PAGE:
Inspector Cluzo

If you get off on 70’s rock, soulful vocals or French men in three piece suits you should check out Inspector Cluzo. I’m talking to drummer Mathieu over the phone on day one of their Australian wide tour. Laurent is asleep on the couch, gently cradling his guitar. Mathieu explains that “we’ve had a lot of traveling.”

Forming only last year, this two-piece rock funk duo are now slipping some of the biggest international festivals under their belt. 2009 is another promising year. They’ve just hit Russia and Taiwan’s Spring Scream Festival, ahead of them lies a summer of European festivals and the prestigious Fuji Rock festival. Now they are enjoying the Australian sunshine and over the Easter weekend are shacked up on the east coast for Byron Blues Fest.

Mathieu tells me they are keen to catch some big name Aussie acts like the John Butler Trio and Ben Harper and enjoy the smorgasbord of international acts the blues fest offers including The Black Keys.

It’s their combination of rock beats, funk grooves and often high note soul vocals that lets Inspector Cluzo walk between the worlds of blues, funk and rock. They have been heavily influenced by 60’s and 70’s music, from AC/DC and Led Zeppelin to Otis Redding and James Brown. The resulting sound, in the words of AL, Classic Rock Society (UK), is “across the board 21st Century rock cum funky, rappy, soul appeal.”

Mathieu and Laurent have played together and with others for over twelve years. I was curious how it ended up just the two of them. “It’s easy actually, at rehearsal very often we were only two because the other guys were late or lazy… We thought ‘it sounds not that bad, maybe once we have to try a two piece band.’ When the band broke up then we had the opportunity… in the end it worked”.

Now, their first release The Inspector Cluzo has been named by the chief editor of Crossbeat Magazine as one of the best 10 albums of 2008, along with big names like REM, Weezer and Nine Inch Nails.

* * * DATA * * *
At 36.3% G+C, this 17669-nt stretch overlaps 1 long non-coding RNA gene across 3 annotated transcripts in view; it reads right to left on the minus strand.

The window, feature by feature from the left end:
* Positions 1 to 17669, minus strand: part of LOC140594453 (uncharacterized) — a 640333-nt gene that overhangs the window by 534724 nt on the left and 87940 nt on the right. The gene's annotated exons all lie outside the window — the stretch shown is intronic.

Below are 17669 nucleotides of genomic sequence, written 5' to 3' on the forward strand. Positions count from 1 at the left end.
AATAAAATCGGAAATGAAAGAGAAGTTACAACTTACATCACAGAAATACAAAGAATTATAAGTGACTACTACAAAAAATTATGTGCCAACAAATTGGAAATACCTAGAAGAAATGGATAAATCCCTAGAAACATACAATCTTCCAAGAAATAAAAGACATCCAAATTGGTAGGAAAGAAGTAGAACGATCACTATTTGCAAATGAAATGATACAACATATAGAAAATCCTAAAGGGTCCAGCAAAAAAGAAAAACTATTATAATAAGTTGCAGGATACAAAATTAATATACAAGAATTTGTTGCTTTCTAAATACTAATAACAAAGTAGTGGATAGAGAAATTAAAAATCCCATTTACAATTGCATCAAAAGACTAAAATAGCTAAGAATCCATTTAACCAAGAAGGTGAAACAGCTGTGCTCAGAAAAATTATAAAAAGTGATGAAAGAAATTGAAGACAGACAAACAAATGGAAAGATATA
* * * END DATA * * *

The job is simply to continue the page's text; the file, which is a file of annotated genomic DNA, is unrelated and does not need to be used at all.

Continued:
The name came from their good friend poking fun at their French accents. Angela Moore from Fishbone (who collaborated with them on their first album) drew the correlation with Pink Panther and the name came from there. Mathieu tells us the name also references “the funny side of our music” like the track “Fuck the bass player”.

For all those bass player fans out their feeling a little less love for Inspector Cluzo note their aspiring side project,, a website dedicated to showcasing bass players with interviews from famous bass names giving a voice to the guys that hold everything together but rarely get the feature they deserve. “I’m fucked, I don’t get no pussy, the guitar player and the singer getting a lot of pussy, I’m just shit” (lyrics, Fuck the Bass Player).

“It’s a good way to promote bass players” Mathieu chuckles.

Inspector Cluzo’s next album is to be created, mixed and recorded this year in their home studio. On the cards for this second release is more collaboration with Fishbone’s Angela Moore, splashes of horns and as a natural progression Fuck The Bass player 2.

Inspector Cluzo partly attribute their fast road of success to their high profile industry support.

“We have a very good label and booking agency who are connected internationally which always makes things easier.” Importantly, Mathieu goes onto to add “and people like our music, it makes it easier for us as well, I’d say that’s the main reason, people are attracted to and like it, maybe because they feel something that we give”.

Inspector Cluzo will be giving it to Sydney with their gig at the Vanguard on the 16th. Expect “good energy coming from stage, like when you meet two things together and you feel something special.”

Whilst sporting suits on stage, don’t expect to catch them like this on King st. If you see two gents in “regular Australian clothing like flaps, surf shorts and a t-shirt” look again, it could very well be Inspector Cluzo.

Must Read